Scientists are refining their set of hypothetical conditions that would be necessary for a planet to exist that could support life. And they are building a list of the basic ingredients that life requires. As we explore these two lists, you will may it striking how critical our knowledge of Earth's atmosphere and of atmospheric dynamics in general are to constructing such lists.
A Recipe for Life
95% of all life on Earth is built from only 6 elements: carbon, hydrogen, nitrogen, oxygen, phosphorus and sulphur. These elements are the building blocks of biological molecules from which complex (living) structures form. Carbon is especially important because it forms flexible covalent bonds with many other elements and it is the organic basis upon which energy transfer can occur.
Life on Earth requires water as a solvent in which biological molecules can form and grow in complexity.
Life requires an input of energy to sustain metabolic reactions. Solar energy is the basis of almost all Earth life, but electrical energy (lightning) turned a mixture of gases into amino acids, life building blocks. Chemical energy is used on Earth by chemotroph bacteria as well as more complex organisms around hydrothermal vents. These organisms use hydrogen sulphide, sulphur, iron hydrogen or ammonia as their sole energy source. The recent discovery of complex life forms sustained only by chemical energy opened up a whole new possibility for extraterrestrial life. Similar organisms could evolve in subterranean seas on moons such as Europa or ice-covered planets elsewhere in the cosmos.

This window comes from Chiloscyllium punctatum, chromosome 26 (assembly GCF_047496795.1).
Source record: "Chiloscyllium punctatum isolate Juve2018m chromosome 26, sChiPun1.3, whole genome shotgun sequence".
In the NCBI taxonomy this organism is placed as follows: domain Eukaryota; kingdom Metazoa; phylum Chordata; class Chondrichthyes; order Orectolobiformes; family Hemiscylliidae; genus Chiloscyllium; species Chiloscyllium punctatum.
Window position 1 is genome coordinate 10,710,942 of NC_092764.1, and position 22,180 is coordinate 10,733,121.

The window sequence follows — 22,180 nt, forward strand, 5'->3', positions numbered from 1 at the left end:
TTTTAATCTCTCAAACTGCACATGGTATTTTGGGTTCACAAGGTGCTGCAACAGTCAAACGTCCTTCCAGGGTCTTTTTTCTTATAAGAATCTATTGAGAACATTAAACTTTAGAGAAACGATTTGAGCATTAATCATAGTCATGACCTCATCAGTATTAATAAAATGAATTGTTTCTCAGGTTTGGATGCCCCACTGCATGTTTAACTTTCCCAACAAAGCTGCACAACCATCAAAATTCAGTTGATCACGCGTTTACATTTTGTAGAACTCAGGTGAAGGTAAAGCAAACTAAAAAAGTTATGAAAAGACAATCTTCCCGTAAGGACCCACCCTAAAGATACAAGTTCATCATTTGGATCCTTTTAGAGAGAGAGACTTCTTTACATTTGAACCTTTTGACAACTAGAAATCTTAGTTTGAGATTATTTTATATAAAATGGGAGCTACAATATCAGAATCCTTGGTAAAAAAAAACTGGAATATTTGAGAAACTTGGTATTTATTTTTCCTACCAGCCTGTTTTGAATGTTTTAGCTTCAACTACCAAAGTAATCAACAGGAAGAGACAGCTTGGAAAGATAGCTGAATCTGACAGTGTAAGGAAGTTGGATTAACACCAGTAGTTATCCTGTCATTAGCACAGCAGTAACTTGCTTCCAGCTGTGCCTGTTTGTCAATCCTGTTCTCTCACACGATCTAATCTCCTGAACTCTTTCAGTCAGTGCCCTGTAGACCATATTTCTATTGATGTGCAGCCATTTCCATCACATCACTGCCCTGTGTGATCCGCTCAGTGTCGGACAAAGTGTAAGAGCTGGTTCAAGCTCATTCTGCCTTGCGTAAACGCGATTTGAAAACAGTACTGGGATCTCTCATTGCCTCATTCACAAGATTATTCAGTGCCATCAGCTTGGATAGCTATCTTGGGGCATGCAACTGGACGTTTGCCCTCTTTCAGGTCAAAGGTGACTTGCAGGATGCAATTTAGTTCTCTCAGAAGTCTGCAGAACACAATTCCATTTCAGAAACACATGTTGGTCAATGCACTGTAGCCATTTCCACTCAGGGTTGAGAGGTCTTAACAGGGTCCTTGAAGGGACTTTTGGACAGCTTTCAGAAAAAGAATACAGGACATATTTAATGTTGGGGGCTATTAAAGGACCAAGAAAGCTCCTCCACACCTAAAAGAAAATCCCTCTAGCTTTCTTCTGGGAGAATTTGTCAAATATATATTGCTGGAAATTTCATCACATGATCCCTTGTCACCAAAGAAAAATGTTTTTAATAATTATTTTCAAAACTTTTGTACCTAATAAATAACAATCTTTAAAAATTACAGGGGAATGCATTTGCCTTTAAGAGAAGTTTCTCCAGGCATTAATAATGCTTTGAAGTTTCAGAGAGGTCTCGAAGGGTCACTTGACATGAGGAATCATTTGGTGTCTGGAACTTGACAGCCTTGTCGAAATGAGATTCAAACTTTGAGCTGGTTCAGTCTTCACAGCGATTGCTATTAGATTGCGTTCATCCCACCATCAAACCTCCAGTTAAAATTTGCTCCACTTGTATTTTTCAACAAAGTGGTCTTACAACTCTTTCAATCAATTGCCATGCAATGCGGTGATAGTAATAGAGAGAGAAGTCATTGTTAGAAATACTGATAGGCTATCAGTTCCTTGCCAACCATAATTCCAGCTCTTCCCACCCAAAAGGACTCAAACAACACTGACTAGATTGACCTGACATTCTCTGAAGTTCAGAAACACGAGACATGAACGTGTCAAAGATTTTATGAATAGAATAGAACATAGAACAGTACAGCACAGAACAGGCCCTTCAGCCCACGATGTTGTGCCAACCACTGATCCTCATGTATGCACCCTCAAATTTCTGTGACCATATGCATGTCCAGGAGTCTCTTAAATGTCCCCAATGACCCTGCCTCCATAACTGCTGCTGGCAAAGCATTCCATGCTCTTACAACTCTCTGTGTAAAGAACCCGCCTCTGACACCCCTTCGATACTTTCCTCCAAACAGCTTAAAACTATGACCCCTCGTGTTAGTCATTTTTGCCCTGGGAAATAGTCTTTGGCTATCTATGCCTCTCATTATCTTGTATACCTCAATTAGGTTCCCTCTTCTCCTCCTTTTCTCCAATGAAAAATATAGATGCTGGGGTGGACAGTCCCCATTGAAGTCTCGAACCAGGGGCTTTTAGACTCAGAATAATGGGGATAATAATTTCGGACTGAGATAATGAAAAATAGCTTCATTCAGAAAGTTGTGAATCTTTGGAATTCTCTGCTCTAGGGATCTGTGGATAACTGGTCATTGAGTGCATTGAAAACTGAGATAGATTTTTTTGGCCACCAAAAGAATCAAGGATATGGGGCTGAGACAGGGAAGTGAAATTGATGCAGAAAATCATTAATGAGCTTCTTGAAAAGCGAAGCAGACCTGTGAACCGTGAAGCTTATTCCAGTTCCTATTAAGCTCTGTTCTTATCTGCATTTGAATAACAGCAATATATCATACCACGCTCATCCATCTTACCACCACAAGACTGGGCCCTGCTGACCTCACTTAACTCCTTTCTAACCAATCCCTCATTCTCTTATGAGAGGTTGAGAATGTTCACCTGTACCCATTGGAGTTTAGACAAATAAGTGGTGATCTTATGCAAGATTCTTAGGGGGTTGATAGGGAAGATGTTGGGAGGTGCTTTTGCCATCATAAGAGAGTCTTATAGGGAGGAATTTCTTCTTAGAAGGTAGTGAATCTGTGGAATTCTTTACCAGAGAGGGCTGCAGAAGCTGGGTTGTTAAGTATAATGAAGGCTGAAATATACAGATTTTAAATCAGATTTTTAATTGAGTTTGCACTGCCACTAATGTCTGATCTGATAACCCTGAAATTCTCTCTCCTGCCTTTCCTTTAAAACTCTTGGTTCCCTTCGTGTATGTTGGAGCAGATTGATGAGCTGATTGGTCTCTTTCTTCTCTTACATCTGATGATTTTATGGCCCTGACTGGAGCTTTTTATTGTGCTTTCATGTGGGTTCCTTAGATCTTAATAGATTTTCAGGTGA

These elements are abundant in the universe and should exist within every protoplanetary disk, which supplies the raw material of planets. Therefore, many experts suspect that life on other planets would likely be based on similar organic chemistry. Some have speculated on a few possible variations on this theme. Silicon forms bonds similar to carbon and could replace carbon in a silicon-based biochemistry. Earth and other terrestrial planets in our system are very rich in silicon compared to carbon (by a factor of 925:1) and yet carbon seems to be much more successful as a basis for Earth life. Silicon doesn't bond with as wide a variety of other elements as carbon does and, at least with an oxygen respiring organism, the waste product analogous to carbon dioxide would be silicon dioxide, sand in other words rather than gas. Still, there is some speculation that silicon could form the basis of biochemical structures that would be far more stable in very high temperatures where carbon-based structures would dissociate. This 3-minute excerpt from the BBC documentary "Cosmic Safari" explores what silicon-based life might look like: